Industrial O Indiana

Opus' Swain: Indianapolis industrial poised for even more growth this year

Opus' Swain: Indianapolis industrial posed for more growth this year,ph01

Developers are adding plenty of spec industrial space to Indianapolis and its surrounding communities. But that new space? It’s filling quickly.

Why? Douglas Swain, vice president and general manager in the Indianapolis office of Opus Development Company, said that Indianapolis boasts several features that make it a prime destination for industrial users: It has a strong labor force. It’s located in the middle of the country, a day’s drive of 50 percent of the U.S. population. The highway system is strong. And the governmental bodies here are pro-business.

Because of this, the industrial market in Indianapolis is poised for continued success, and growth, in 2019, Swain said.

“This is a desirable distribution market,” Swain said. “Developers continue to build spec product here. Because we have all this product consistently being developed, there is always space available. If a company realizes it needs space in three or six months, they can find a building that suits their needs here.”

This strength will be one of the topics at the third annual Indianapolis Commercial Real Estate Summit being held March 14 by and Midwest Real Estate News. The event is taking place at the Westin Indianapolis at 241 W. Washington St. in Indianapolis and runs from 8:45 a.m. until 11:45 a.m.

Swain is one of the featured speakers at the event. But he’s not alone. Other speakers include Steve LaMotte Jr. with CBRE, Adam Ehret of Barratt Asset Management, Tristan Glover of Zeller Realty Group, Rebecca Wells of Lee & Associates and many others. Sessions will focus on the strength of the multifamily and markets, the changes coming to downtown Indianapolis and its suburbs and the outlook for the region’s office and retail sectors.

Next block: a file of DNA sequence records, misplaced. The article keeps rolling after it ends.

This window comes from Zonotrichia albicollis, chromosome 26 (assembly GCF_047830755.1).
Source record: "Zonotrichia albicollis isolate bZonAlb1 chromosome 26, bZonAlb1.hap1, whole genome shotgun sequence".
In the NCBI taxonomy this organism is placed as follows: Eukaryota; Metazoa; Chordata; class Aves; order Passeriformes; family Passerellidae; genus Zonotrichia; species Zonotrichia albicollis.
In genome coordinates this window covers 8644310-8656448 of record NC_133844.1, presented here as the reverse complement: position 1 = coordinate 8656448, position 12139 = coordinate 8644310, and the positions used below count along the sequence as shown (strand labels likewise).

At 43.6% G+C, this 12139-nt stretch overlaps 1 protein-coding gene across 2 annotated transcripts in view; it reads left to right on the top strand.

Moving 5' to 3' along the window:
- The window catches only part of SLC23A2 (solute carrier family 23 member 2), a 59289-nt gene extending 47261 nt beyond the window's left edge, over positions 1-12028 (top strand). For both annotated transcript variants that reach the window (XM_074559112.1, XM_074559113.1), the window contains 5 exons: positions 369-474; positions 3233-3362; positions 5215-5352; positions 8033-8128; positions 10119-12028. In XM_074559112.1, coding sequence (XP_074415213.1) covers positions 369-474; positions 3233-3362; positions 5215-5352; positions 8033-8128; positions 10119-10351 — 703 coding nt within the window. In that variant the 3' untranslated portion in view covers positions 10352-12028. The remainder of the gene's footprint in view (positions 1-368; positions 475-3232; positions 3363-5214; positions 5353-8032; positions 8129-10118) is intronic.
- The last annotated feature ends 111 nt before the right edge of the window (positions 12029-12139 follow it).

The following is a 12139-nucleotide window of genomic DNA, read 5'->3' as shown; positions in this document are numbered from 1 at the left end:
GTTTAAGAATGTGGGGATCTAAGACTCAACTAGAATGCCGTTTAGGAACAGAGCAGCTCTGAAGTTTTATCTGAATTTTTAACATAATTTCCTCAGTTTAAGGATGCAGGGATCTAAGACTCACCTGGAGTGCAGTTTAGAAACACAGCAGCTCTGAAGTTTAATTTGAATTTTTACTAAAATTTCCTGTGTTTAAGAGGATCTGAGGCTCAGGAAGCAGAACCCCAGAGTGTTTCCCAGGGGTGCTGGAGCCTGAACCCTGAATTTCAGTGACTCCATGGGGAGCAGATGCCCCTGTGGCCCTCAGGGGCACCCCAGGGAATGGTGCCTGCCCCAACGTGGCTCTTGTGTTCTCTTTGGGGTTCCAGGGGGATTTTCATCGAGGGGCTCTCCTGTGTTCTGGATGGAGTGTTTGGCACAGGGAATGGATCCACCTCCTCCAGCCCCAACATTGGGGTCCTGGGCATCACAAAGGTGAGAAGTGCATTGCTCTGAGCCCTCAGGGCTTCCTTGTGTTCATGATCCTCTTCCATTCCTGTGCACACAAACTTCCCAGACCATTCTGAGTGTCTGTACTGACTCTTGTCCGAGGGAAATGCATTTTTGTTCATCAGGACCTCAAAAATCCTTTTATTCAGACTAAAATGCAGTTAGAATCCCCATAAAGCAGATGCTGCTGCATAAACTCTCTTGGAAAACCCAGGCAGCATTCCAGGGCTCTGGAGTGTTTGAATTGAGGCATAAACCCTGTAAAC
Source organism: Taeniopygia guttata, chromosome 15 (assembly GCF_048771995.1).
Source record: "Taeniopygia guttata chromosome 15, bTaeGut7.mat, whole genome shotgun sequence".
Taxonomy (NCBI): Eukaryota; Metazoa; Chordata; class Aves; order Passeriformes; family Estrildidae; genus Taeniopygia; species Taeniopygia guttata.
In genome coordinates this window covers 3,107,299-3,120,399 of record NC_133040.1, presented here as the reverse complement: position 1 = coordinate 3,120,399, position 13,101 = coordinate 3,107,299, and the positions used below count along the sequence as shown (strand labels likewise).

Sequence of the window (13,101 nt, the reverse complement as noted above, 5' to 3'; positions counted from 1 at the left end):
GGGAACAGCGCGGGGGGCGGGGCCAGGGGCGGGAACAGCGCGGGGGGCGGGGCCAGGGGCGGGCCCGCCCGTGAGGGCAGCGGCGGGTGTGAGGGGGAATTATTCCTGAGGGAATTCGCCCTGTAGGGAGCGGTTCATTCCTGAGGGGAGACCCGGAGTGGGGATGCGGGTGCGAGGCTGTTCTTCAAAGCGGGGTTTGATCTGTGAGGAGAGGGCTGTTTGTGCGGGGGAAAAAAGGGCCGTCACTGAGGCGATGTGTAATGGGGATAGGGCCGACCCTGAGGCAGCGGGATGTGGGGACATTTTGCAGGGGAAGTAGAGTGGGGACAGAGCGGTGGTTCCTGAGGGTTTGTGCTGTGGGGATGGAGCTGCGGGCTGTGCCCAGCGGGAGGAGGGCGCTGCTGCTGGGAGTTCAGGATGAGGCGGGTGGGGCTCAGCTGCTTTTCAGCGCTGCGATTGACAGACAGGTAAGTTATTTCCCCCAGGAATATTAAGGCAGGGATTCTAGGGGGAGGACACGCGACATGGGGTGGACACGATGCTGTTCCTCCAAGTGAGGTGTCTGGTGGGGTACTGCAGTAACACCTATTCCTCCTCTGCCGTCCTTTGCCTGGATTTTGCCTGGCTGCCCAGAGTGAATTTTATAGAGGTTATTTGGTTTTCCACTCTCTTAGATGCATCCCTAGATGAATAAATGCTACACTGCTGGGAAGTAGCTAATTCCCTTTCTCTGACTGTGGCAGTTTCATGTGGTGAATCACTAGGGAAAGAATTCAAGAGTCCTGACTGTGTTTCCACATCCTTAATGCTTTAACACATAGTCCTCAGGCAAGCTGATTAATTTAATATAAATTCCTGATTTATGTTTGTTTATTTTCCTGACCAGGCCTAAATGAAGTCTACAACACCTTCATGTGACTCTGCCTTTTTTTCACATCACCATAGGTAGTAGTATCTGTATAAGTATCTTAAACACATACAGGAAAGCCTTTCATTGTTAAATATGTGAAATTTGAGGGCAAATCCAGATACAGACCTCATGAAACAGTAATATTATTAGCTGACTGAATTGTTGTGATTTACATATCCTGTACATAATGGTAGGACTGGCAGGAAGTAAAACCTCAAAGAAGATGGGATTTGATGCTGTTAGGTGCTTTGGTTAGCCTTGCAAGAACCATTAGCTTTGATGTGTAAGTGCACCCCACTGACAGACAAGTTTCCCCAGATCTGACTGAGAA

But industrial will certainly be a hot topic, too, especially with it performing so well today in the Indianapolis market.

Swain said that during the last five years, the average yearly absorption of modern bulk industrial space in the Indianapolis market is just under 5 million square feet. That is the sign of a steady, strong market.

“If you take a snapshot of our market at any one particular time, it might look like there are a lot of industrial buildings available. But that inventory tends to get leased up. Then you look up and there’s not all that much available,” Swain said. “When that happens, developers reload and bring more space to the market. That’s how it has worked consistently over the years here.”

The local industrial market is also seeing a boost from the last-mile trend. Companies need distribution centers located ever closer to population centers. Swain said that in the Indianapolis market, this has resulted in an increase in the construction of facilities that average around 250,000 square feet and are designed to handle tenants needing spaces ranging from 60,000 to 75,000 square feet.

“Even companies that you associate with larger buildings, the e-commerce retailers, are starting to take smaller but closer spaces for their distribution needs,” Swain said. “It is crucial for them to have close proximity or easy access to population and city centers.”

Interested in learning even more about the Indianapolis CRE market? Sign up for the Third Annual Indianapolis Commercial Real Estate Summit today.